Weber and church governance: religious practice and economic activity
- Publisher: Wiley-Blackwell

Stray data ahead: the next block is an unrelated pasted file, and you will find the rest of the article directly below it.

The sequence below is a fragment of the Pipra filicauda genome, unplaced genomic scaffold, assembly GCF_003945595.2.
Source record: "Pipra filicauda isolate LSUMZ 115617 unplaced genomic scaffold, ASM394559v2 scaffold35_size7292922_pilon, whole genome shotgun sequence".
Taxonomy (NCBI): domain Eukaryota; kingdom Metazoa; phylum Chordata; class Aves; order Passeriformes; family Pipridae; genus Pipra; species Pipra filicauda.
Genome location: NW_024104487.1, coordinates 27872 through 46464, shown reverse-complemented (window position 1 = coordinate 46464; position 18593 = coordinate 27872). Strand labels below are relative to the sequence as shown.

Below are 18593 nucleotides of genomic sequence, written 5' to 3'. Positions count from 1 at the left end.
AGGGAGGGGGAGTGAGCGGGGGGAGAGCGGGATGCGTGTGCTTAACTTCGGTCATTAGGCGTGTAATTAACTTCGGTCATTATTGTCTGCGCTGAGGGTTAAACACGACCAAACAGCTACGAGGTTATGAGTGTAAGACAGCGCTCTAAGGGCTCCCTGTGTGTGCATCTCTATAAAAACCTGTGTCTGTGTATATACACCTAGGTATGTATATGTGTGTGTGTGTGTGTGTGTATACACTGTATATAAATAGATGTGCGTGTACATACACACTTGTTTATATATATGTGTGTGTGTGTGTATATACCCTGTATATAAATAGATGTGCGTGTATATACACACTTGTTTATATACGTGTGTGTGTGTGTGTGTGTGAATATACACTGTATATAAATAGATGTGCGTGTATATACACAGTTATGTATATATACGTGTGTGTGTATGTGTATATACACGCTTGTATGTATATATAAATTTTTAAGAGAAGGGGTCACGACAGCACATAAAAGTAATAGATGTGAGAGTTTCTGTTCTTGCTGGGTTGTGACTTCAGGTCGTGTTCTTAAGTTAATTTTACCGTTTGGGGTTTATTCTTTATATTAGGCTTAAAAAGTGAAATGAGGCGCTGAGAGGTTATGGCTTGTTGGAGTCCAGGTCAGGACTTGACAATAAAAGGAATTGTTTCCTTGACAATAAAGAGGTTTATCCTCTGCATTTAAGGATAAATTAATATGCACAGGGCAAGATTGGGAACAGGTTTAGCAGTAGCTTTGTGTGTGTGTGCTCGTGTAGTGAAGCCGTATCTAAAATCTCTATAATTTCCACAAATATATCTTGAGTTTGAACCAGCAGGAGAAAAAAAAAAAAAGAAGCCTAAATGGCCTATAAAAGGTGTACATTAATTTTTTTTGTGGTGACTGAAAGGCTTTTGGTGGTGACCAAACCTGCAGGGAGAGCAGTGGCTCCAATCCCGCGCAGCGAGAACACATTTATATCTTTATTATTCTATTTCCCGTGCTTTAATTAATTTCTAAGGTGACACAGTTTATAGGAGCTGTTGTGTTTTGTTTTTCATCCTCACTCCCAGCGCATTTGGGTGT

The debate about the relationship between religion and economic activity in the wake of Weber has been cast largely in terms of belief and values. This article suggests an alternative focus on practice. It argues that taken for granted practices of church governance formed to-hand resources for the organization of economic activity. The argument is developed through an examination of the historical development of church governance practices in the Presbyterian Church of Scotland, with particular emphasis on the way in which theological belief gave rise to practices of accountability and record keeping. In turn such practices contributed to a ‘culture of organization’ which had implications for economic activity. A focus on governance practices can help to illuminate enduring patterns of difference in the organization of economic activity.